Thousands of students and staff stood sweating in the heat at last Thursday’s faculty and student walkout rally, fanning themselves with picket signs and fliers.
By noon, when the rally began, temperatures had reached almost 95 degrees. But that wasn’t the only reason why students and faculty were sweating.
“We in the university community see the effects of these years of funding cuts – fee increases, fewer classes, larger classes, less access to professors,” said Markus Luty, a speaker at the rally and physics professor. “The UC system is at a tipping point between greatness and mediocrity.“
The next day in his physics class, Luty allegedly received a standing ovation from his students.
Several students, faculty and community members spoke at the rally, including a student from the Native American Student Association, CEO of Sacramento Central Labor Counsel Bill Camp and Gretchen Braun, lecturer of the Undergraduate Writing Program.
The walkout was initially organized by faculty upset by the recent furlough plan and increased student fees, but garnered student support through interest in the fee hike. The rally was part of the day-long walkout, and was joined by members of the University Professional and Technical Employees union.
The rally ended at approximately 1:30 p.m., with the crowd taking “the scenic route,” as one protestor called it, to Mrak Hall, circling around the center of the campus, acquiring support and attention from bystanders.
Following the Mrak Hall protest, participants marched to the Chancellor’s house off campus, carrying signs that read, “I’ve seen the best minds destroyed by Yudof,” and “Cut from the top, not student tuition!” There, they ate donated sandwiches and held an open-microphone session for protestors to tell the crowd why they attended the walkout.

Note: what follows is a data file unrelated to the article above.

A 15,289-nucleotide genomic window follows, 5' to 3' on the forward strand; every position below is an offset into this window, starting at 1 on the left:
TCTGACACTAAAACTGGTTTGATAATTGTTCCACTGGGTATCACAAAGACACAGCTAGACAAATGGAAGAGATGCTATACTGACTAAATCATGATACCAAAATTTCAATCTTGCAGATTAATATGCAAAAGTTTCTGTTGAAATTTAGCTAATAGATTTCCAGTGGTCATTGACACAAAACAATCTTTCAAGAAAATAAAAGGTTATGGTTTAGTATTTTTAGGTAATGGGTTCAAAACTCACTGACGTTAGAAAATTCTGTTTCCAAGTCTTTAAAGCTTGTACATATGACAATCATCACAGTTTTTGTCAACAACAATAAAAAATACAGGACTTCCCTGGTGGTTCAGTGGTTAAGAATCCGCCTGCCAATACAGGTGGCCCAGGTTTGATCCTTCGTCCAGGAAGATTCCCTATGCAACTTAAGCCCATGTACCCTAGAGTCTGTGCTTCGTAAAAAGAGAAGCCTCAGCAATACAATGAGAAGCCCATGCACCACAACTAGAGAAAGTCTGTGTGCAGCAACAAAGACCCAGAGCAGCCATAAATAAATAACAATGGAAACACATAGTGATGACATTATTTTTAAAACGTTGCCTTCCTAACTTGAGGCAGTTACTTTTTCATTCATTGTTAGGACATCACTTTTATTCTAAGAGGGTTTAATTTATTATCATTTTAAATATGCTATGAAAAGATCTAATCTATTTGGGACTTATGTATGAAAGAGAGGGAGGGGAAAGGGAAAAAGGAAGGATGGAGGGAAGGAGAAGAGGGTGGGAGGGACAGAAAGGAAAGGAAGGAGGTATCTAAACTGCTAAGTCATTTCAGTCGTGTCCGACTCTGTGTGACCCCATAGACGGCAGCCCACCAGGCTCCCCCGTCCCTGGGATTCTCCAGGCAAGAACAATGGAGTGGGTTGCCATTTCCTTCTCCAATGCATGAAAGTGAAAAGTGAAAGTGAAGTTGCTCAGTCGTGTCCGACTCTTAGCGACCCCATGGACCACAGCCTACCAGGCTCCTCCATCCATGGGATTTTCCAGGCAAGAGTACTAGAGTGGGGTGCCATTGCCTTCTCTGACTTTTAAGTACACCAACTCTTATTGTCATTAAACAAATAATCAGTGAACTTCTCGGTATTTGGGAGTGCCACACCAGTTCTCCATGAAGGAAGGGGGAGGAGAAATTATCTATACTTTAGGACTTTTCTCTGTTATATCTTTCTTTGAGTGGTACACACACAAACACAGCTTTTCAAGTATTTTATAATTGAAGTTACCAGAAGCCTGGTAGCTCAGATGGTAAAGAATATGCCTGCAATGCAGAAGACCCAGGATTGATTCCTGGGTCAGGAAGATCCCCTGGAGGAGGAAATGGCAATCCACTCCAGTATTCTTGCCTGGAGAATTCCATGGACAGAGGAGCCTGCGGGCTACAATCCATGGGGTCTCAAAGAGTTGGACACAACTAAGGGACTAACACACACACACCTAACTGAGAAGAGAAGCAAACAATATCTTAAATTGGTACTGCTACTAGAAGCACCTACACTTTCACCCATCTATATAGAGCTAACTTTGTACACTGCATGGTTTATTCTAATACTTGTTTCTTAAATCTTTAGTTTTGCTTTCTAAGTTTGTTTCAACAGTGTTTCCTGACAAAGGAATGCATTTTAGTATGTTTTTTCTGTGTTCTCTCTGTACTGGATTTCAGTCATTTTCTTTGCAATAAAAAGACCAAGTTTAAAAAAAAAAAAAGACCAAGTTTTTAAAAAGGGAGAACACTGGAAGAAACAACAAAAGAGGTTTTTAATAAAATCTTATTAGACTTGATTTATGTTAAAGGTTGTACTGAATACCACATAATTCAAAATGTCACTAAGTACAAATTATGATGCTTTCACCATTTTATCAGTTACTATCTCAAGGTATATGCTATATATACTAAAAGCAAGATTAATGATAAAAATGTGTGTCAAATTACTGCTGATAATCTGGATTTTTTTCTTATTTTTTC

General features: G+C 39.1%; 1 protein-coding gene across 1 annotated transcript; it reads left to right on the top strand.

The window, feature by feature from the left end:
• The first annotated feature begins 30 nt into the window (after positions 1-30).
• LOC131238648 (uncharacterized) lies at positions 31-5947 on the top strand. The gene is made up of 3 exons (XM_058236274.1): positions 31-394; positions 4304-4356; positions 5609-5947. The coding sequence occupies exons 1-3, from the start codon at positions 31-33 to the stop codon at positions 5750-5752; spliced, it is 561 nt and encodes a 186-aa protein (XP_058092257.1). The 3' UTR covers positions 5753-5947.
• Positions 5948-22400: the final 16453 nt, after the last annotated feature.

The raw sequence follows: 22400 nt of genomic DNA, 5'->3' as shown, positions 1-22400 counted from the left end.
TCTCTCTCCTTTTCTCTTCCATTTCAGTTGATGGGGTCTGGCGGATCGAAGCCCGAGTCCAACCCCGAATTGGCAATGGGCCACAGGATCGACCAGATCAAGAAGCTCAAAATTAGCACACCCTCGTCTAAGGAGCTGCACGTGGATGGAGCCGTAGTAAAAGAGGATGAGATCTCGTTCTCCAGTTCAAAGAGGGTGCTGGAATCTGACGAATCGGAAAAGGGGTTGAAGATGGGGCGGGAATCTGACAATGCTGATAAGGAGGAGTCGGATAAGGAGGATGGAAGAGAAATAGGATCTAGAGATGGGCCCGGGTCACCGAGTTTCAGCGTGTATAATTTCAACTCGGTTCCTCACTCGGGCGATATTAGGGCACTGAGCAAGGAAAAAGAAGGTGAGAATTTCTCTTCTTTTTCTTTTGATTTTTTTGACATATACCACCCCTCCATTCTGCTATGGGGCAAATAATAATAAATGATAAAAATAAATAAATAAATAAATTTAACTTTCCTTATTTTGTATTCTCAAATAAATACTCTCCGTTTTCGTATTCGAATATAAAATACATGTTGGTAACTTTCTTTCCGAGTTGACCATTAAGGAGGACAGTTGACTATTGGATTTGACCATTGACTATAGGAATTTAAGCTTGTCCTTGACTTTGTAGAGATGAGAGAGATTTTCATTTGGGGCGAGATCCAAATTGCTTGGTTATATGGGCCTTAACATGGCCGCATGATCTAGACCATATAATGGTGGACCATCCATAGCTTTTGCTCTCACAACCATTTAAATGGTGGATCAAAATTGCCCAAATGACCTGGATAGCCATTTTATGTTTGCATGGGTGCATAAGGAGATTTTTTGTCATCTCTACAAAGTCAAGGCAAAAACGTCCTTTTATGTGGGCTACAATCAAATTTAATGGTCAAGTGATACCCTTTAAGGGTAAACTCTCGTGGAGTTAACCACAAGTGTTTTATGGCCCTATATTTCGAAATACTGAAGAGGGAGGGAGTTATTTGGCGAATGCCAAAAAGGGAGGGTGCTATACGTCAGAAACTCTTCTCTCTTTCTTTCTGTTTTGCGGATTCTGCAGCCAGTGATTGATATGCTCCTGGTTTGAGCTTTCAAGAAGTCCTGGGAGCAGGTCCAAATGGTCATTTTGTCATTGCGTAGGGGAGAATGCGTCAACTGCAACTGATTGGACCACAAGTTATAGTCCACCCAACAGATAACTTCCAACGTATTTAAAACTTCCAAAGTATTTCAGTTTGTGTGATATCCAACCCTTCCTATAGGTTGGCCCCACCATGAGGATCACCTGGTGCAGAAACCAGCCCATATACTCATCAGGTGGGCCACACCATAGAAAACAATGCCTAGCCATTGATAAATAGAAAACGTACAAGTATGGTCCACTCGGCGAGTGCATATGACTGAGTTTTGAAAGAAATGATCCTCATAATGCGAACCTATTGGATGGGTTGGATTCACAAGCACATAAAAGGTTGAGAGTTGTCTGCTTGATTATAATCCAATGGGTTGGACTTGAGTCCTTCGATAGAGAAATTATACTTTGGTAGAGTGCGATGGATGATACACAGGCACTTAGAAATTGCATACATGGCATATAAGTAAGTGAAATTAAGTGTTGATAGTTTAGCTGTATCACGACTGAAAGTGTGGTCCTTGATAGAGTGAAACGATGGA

After the rally, responses from those who attended were positive, with many impressed by the turnout and spirit of the day’s events.
“I was caught off-guard, not by the amount of students and faculty there, but that there were so many people going up to the microphone and voicing their opinions and being allies for the cause,” said Ozzy Arce, a junior community and regional development major who participated in the rally. “I was very impressed.“
In response to the walkouts held across all 10 UC campuses, the UC Office of the President released a statement in which they recognized the frustrations of those protesting, but pointed to the state’s diminished contribution to higher education as the reason behind most of the cuts.
“While we understand there’s some anger and angst spread across our campuses, our hope is that it will be directed more precisely toward Sacramento, where the heart of the problem lies in shifting political priorities and a dysfunctional system of governance,” said Leslie Sepuka, media specialist for UCOP, in a written statement. “It is a sad state of affairs indeed when a state spends more on prisons than it does on higher education.“
Although over 1,000 students attended the rally and nearly 200 faculty members signed a letter signifying their support for the walkout, the majority of the campus did not attend or did not support the walkout.
When Jacqueline Condliffe, a first-year music major learned that her professor might be walking out on Thursday, she expressed sympathy for the professor’s situation, but believed that the walkout might not be as effective for students in the classroom.
“[If my professor doesn’t show up today,] I feel like coming to class would have been a waste of my time,” she said. “I have other classes I could be studying for.“
Condliffe also heard that many of her peers were not showing up to class on Thursday, not in support of the walkout, but simply to get out of class.
“I know a lot of kids that are taking advantage of their professors not coming to class. It’s an excuse to ditch.“
In the following weeks, those at the rally hope to continue writing letters to local legislators, urging state lawmakers to apportion more funds to public universities.
LAUREN STEUSSY can be email@example.com.